This is the last known image of the Saudi journalist feared murdered after going missing during a visit to his country's consulate in Turkey last week.
Jamal Khashoggi, 59, entered the Saudi Arabian consulate to obtain official documents for his upcoming wedding, but 'never came back out again', and police believe was 'tortured and cut to pieces' inside the building.
Turkish authorities are now searching for a black van seen on CCTV being 'loaded with boxes', which they believe was used to transport Khashoggi's remains from the consulate.
Officials say the van was part of a convoy of six cars, some with diplomatic number plates, which left the consulate grounds two hours after Khashoggi went inside, The Guardian reports.
Saudi Arabia denies anything untoward took place inside the consulate, and claims Mr Khashoggi left through a back entrance - of which there is no evidence.
The snap from a CCTV camera filming the entrance shows Mr Khashoggi entering the building at just before 13.15pm, last Tuesday.
His fiancee Hatice Cengiz, 36, says she never saw him come back out again, despite waiting outside until after the Saudi Arabian consulate had closed for the day.
The image was obtained by the Washington Post, for whom Mr Khashoggi had been writing following his self-imposed exile to the United States.
Speaking to the The Post, Ms Cengiz says she is fearing for her own safety in the wake of his disappearance.
'I no longer feel like I am really alive. I can't sleep. I don't eat.'
She revealed she had waited for hours outside the consulate and that security staff told her 'there is no one inside' when she inquired about her partner's whereabouts.
Khashoggi, a vocal critic of Saudi Arabia's Crown Prince Mohammed bin Salman's policies, was 'brutally tortured, murdered and cut to pieces', a police source told Middle East Eye.
'Everything was videotaped to prove the mission had been accomplished and the tape was taken out of the country,' the source said.
Police said earlier that around 15 Saudis, including officials, arrived in Istanbul on two flights on Tuesday and were at the consulate at the same time as Khashoggi.
They say the 'death squad' left the consulate in a convoy of cars - including the black van - and later flew out of Turkey back to Saudi Arabia.
'Based on their initial findings, the police believe that the journalist was killed by a team especially sent to Istanbul and who left the same day,' a government source told AFP on Saturday.
Saudi Arabia has denied the allegations as 'baseless,' but has offered no evidence to show he ever left the building.
In his newspaper columns for the Washington Post, Khashoggi has been critical of some policies of Saudi Crown Prince Mohammed bin Salman and Riyadh's intervention in the war in Yemen.
The former government adviser, whose 60th birthday approaches this week, has lived in self-imposed exile in the United States since last year to avoid possible arrest.
Writing in the Washington Post in February this year, he stated that 'writers like me, whose criticism is offered respectfully, seem to be considered more dangerous than the more strident Saudi opposition based in London'.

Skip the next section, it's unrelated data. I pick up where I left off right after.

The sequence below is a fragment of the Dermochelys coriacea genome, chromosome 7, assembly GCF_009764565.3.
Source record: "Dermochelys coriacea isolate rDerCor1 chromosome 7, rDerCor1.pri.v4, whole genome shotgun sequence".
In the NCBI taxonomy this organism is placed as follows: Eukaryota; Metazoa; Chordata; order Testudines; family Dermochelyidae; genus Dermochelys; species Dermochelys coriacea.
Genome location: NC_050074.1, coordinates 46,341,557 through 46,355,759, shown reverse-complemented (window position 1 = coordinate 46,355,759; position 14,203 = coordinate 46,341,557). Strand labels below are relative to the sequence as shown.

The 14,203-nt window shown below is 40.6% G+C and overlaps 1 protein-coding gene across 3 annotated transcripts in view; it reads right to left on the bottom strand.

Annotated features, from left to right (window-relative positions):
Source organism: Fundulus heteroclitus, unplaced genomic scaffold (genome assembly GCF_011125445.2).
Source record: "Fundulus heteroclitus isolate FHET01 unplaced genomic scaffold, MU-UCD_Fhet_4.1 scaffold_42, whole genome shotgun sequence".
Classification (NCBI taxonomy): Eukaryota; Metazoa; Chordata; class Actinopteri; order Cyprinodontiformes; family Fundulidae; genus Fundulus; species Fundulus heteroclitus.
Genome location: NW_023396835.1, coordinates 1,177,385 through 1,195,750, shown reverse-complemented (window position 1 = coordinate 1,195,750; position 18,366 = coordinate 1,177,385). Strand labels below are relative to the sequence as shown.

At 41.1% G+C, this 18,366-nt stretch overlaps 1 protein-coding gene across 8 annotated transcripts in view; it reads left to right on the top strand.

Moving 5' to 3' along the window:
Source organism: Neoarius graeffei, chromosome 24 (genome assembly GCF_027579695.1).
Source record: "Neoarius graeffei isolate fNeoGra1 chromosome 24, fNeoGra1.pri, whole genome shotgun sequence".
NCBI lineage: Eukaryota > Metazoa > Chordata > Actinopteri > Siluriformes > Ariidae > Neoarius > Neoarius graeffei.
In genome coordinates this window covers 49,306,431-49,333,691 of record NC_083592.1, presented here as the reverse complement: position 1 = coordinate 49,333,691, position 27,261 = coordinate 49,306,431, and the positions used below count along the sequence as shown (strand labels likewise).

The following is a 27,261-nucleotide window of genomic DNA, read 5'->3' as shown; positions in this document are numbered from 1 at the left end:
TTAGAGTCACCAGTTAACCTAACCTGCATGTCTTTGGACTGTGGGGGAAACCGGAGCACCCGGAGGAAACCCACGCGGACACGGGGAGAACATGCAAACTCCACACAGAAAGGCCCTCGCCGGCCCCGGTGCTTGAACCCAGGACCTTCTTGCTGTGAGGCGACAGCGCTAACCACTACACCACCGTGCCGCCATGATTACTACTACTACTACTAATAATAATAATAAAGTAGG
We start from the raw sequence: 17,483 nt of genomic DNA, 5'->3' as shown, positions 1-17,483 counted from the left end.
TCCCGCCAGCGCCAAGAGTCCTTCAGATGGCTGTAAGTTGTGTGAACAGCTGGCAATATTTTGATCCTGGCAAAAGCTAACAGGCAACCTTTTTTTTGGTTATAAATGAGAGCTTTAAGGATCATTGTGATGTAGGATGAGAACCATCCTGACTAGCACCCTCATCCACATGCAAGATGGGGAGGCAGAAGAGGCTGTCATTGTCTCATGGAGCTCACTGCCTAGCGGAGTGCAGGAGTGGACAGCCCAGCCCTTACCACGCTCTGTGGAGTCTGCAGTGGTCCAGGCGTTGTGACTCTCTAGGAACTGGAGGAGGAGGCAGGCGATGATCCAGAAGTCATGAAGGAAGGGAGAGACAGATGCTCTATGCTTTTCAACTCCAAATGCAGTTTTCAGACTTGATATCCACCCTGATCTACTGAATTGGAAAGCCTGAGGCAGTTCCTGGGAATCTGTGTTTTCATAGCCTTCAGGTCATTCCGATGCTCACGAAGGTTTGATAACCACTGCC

He also said that the campaign for the country to back the Crown Prince's 'Vision 2030'- the policies he hopes will usher in a more prosperous future - 'has sucked the oxygen from the once-limited but present public square'.
Yesterday Turkish President Tayyip Erdogan called on Riyadh to prove its claim that Mr Khashoggi left the Saudi consulate in Istanbul, while the Washington called on Saudi Arabia to support an investigation into his disappearance.
'We have to get an outcome from this investigation as soon as possible. The consulate officials cannot save themselves by simply saying 'he has left',' Erdogan told a news conference in Budapest, where he is on an official visit.
Erdogan, who said he was personally following the case, added that Turkey had no documents or evidence regarding the case.
In a statement last night, US Secretary of State Mike Pompeo called for a thorough and open probe by Washington's ally Saudi Arabia
State Department senior officials have spoken with Saudi Arabia through diplomatic channels about the matter, the top US diplomat added.
Pompeo's statement came after Trump earlier on Monday told reporters at the White House: 'I am concerned. I don't like hearing about it. Hopefully that will sort itself out.'
'Right now, nobody knows anything about it. There are some pretty bad stories going around. I do not like it,' he added
The issue threatens to strain the close relationship Prince Mohammed has forged with the Trump administration, which until now has been willing to turn a blind eye to alleged Saudi human rights violations in Yemen, where it leads a coalition bombing Houthi rebels that has killed thousands of civilians.
Trump has instead focused on US and Saudi shared interests in ratcheting up pressure on Iran.
But two senior senators of Trump's Republican party warned Monday that the relationship could be imperiled if the stories about Khashoggi are correct.
This article has been adapted from its original source.
© Associated Newspapers Ltd.